Transcript: Behind-the-Scenes With Homeland Security Secretary Janet Napolitano

So there are enforcement things that need to be done. The issue about those already illegally in the country needs to be addressed. The issue about young people who have grown up in the United States, who were brought here by their parents who are illegal. And the president is asking the Congress to take that up in a bipartisan way. And we are here to provide whatever support to the president and to the Congress that they need.

Arizona Immigration Bill

THOMAS: The governor of Arizona did sign this immigration measure. Good policy? Good legislation?

NAPOLITANO: Well, you know, I think the Justice Department will look at some of the civil rights and other aspects of that law. I think it's a great illustration of what I just said. You get pressure on the criminal justice system. And when it gets to a certain point, states will be compelled to adopt laws, some of which are very misguided, as the president said.

THOMAS: You agree with that assessment?

NAPOLITANO: I do. That one is a misguided law. It's not a good law enforcement law. It's not a good law in any number of reasons. But beyond that, what it illustrates is that other states now will feel compelled to do things. And you will have this patchwork of laws where we need a federal immigration system that meets our security needs, that recognizes where we need to go in this 21st century and gives us a better framework on which to stand.

Supreme Court Nominee?

THOMAS: If [the president] asked you to sit on the Supreme court, would you do it?

NAPOLITANO: Oh, you know, obviously I'm not going to answer that question, but it's flattered, I'm flattered to have it asked. We'll just leave it at that.

THOMAS: I can tell you from our reporting that our sources say you are on the list of people he's considering so – as a lawyer, you obviously, like you said, it's flattering. I know you have a lot on your plate now. You seem to be enjoying the job that you're doing. That is a very important job that makes a huge impact on the country as well.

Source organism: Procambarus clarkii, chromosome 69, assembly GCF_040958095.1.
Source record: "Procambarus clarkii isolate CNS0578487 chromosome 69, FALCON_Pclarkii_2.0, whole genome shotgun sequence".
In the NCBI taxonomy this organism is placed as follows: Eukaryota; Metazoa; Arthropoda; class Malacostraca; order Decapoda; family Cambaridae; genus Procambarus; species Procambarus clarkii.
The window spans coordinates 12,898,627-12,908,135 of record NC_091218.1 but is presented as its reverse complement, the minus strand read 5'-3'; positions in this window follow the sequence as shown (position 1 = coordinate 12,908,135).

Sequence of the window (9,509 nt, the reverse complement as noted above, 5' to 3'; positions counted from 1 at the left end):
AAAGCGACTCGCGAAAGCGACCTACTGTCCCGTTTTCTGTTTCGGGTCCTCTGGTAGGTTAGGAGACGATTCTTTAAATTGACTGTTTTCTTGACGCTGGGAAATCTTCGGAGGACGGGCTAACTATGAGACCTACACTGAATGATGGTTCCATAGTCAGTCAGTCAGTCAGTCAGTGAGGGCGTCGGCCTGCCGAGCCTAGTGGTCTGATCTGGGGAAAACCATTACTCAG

NAPOLITANO: Yes, you know, like I said, it's flattering to be considered. You know, I began my career as a lawyer. I'm someone who has been a private lawyer and public lawyer, both – as a commercial lawyer and a prosecutor. So it is flattering as a member of the profession to be on that list with some people who have amazing credentials.

Pressures of the Job

THOMAS: I just want to ask one final question about the homeland security. Twenty-two agencies, a huge department. Can it be managed properly? Are you getting the things you need to do your job the way you think you need to do it? I've seen you today deal with everything from hurricanes to the oil rig explosion. It's a lot on the plate. Your assessment?

NAPOLITANO: It's a big plate. But it make sense. I mean when you actually boil it down, we have five major missions. One is to work on counter-terrorism and to minimize the risk of a successful terrorist attack on the United States. The second is to secure the borders -- land borders, but also air and sea.

The third is effective, smart immigration enforcement, strong immigration enforcement, even as we work with the president and with the Congress to reform the immigration law.

The fourth is the protection of cyberspace. We're beginning to do a lot of work in that area.

THOMAS: Is that a real threat? How big a threat?

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